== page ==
Soldiers of the Revolution Page 16 and 17

I understand that it is the intention of the Colonel Timothy Bigelow Chapter to publish very soon the complete list of Worcester's Revolutionary soldiers which they have gathered together. High among the names upon that list stands that of Col. Timothy Bigelow. Of his wise counsel and inspiring enthusiasm; of his heroic service and loyal devotion to the cause of Independence, the other speakers will, I doubt not, speak in fitting terms. Other heroes, too, are there,—men who gave their all to their country that we their children might inherit freedom.

On that list is the name of Major William Treadwell. William Treadwell was a private in Capt. Timothy Bigelow's Company of Minute-men. On the return from the Lexington Alarm he enlisted as Lieutenant in Capt. Edward Crafts' Company of Artillery, Col. Thomas Crafts' regiment. He was a brave man, a born soldier. He served through the war and lived to come home. He was one of the founders of the Worcester Artillery. Like many another hero of that war, he lost all his property. Theirs were in truth experiences which tried men's souls. He died at last in 1795, broken-hearted.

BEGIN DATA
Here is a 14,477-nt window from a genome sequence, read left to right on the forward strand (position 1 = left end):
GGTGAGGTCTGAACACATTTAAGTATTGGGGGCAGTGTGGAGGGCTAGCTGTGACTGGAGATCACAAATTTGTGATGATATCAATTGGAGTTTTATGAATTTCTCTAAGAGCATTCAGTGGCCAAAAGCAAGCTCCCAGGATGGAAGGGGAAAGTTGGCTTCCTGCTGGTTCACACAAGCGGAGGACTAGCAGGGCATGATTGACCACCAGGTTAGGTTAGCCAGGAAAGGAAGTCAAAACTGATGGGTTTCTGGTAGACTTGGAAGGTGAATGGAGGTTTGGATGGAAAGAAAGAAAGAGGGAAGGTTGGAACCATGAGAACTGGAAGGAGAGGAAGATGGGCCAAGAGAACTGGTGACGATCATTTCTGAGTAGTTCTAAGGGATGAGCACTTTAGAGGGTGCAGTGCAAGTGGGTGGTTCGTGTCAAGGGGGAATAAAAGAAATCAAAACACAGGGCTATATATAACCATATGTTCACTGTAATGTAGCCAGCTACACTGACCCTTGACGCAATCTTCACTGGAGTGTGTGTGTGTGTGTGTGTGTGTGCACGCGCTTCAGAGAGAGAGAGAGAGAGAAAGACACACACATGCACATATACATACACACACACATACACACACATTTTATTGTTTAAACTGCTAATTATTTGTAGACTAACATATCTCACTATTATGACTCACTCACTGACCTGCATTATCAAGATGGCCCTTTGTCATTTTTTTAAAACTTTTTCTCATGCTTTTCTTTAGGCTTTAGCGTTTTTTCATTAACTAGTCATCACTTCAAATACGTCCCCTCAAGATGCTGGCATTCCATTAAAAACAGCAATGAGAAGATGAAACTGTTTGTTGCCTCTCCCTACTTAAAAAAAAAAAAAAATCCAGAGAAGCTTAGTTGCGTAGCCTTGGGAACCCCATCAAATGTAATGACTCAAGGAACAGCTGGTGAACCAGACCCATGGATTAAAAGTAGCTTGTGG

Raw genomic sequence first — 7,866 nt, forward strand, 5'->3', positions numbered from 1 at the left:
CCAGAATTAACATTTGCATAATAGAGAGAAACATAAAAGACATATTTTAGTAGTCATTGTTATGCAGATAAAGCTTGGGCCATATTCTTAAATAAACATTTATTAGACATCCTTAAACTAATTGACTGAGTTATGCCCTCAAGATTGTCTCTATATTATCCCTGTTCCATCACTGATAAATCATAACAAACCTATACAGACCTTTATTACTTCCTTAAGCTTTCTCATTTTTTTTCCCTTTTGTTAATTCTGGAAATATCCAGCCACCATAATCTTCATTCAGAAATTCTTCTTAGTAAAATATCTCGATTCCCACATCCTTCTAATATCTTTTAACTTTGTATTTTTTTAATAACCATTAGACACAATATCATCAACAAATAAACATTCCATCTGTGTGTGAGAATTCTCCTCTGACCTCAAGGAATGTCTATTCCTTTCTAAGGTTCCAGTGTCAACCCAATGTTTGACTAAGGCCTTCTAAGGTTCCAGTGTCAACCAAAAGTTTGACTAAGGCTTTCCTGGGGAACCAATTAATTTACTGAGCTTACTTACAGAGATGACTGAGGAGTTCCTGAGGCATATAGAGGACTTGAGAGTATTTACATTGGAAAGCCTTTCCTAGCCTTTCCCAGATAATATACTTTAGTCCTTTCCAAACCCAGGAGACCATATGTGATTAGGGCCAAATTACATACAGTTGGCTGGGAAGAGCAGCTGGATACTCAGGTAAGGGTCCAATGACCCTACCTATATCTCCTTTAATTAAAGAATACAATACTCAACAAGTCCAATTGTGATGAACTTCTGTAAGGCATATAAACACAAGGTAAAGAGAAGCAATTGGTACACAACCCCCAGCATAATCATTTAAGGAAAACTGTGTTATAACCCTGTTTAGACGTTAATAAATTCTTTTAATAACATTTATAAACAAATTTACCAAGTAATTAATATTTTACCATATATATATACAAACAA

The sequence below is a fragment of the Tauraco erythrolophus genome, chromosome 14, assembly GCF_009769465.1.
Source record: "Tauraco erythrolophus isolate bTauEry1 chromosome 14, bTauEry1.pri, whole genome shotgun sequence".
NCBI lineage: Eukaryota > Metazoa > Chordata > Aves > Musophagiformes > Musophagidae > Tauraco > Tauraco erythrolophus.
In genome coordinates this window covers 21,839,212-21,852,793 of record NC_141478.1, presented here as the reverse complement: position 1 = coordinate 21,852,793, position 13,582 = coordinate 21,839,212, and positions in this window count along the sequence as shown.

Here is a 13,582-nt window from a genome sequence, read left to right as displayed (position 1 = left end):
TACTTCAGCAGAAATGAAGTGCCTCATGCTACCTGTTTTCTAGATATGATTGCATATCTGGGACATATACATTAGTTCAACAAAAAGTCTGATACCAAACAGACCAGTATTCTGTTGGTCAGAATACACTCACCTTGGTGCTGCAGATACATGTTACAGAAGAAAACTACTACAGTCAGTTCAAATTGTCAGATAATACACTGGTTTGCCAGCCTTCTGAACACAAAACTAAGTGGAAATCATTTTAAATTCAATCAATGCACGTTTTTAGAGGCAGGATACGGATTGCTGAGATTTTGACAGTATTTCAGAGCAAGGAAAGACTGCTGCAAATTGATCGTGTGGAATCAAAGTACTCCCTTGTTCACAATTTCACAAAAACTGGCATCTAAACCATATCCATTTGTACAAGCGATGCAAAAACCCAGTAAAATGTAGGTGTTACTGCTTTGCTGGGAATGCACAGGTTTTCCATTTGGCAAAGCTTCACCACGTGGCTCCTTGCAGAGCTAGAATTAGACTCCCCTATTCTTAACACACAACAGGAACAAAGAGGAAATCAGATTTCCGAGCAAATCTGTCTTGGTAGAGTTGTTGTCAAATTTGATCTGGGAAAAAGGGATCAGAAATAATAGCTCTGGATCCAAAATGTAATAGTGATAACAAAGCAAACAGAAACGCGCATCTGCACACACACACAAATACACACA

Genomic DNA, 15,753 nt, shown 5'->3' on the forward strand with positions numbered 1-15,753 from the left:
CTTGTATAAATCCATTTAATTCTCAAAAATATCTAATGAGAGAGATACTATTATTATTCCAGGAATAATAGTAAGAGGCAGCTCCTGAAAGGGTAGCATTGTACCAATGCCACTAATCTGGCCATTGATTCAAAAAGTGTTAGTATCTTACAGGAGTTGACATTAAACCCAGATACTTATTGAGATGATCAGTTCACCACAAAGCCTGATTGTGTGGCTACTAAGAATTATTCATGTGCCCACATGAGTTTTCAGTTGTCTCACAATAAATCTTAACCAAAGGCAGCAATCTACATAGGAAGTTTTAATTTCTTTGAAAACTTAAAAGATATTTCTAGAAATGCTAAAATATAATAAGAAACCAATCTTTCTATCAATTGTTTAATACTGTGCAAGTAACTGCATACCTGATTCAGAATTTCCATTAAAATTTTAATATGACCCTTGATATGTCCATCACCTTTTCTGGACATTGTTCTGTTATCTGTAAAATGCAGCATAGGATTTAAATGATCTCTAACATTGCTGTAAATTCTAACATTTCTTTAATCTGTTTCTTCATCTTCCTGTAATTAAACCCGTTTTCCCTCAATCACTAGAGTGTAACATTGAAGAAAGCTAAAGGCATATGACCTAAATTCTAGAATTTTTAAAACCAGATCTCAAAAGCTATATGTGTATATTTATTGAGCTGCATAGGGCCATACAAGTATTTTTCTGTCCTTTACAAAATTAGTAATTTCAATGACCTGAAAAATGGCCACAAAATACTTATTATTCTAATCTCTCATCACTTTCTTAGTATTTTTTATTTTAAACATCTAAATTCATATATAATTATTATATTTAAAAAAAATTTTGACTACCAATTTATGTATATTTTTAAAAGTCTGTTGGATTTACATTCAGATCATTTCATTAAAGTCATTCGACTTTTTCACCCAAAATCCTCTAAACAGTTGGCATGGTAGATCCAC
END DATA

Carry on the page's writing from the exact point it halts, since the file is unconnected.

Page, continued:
There was Major Edward Crafts : Major Crafts was a prominent man here in those times, yet, I doubt if more than a few of our citizens know there was such a Revolutionary soldier who went forth from Worcester. He was the intimate friend of John Hancock and Samuel Adams, and a brother of Col. Thomas Crafts, of Boston. He fought at Bunker Hill. He has a glorious record. He was a man of superb physique, but he returned from his long term of service with shattered health and bearing the burden of heavy financial losses caused by the depreciation of the Continental currency.

He later emigrated to Murrayfield, now the town of Chester, and from there, his sons having gone further on to New York state, he went with  them to Middlesex, N. Y., where he died at the early age of sixty. His children pressed still further on and settled in Ohio, and every year his descendants gather there to honor the memory of Major Edward Crafts, their Revolutionary ancestor, and his brave wife, his equal in patriotism,—Eliot Winship Crafts.